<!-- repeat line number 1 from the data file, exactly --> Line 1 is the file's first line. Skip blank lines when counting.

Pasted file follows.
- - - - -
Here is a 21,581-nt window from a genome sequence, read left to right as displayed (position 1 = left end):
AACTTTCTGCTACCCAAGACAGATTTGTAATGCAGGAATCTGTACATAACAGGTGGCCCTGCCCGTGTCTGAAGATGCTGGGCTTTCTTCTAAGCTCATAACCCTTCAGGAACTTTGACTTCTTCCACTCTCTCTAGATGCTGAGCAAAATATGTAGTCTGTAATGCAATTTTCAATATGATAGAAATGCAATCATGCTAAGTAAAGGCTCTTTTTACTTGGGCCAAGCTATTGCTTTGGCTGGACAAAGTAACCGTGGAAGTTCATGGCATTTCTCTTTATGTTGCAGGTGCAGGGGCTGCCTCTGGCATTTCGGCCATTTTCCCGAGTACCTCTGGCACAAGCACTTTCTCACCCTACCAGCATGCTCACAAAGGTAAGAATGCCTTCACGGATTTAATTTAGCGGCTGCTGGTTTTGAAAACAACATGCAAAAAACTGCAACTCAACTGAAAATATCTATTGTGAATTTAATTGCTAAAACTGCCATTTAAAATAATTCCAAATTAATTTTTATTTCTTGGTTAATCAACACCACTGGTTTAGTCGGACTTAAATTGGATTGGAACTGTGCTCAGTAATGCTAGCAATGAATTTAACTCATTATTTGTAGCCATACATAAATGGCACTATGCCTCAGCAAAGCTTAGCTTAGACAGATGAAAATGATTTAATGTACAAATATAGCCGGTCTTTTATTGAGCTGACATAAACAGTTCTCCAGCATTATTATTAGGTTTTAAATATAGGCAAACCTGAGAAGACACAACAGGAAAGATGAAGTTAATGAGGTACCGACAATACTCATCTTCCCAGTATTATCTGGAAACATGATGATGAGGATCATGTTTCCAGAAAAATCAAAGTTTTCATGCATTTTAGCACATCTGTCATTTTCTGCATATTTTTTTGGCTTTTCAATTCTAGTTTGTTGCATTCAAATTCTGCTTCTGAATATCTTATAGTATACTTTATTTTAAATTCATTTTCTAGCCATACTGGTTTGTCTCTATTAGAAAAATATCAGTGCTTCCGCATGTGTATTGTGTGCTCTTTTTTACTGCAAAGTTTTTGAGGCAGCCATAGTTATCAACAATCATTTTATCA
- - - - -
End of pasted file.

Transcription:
Here is a 21,581-nt window from a genome sequence, read left to right as displayed (position 1 = left end):